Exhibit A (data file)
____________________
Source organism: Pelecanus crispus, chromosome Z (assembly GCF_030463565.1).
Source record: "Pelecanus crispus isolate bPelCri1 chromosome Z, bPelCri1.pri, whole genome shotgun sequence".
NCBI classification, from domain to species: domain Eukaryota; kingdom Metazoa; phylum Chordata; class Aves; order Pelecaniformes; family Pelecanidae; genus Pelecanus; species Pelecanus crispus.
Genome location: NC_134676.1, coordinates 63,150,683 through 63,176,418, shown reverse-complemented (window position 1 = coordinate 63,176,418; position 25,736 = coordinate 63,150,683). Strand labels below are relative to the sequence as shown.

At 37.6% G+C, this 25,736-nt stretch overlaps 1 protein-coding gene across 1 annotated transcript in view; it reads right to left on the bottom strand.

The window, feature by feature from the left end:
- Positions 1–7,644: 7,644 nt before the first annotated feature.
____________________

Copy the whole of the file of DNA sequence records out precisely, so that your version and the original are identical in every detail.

Source organism: Pelecanus crispus, chromosome Z (assembly GCF_030463565.1).
Source record: "Pelecanus crispus isolate bPelCri1 chromosome Z, bPelCri1.pri, whole genome shotgun sequence".
NCBI classification, from domain to species: domain Eukaryota; kingdom Metazoa; phylum Chordata; class Aves; order Pelecaniformes; family Pelecanidae; genus Pelecanus; species Pelecanus crispus.
Genome location: NC_134676.1, coordinates 63,150,683 through 63,176,418, shown reverse-complemented (window position 1 = coordinate 63,176,418; position 25,736 = coordinate 63,150,683). Strand labels below are relative to the sequence as shown.

At 37.6% G+C, this 25,736-nt stretch overlaps 1 protein-coding gene across 1 annotated transcript in view; it reads right to left on the bottom strand.

The window, feature by feature from the left end:
- Positions 1–7,644: 7,644 nt before the first annotated feature.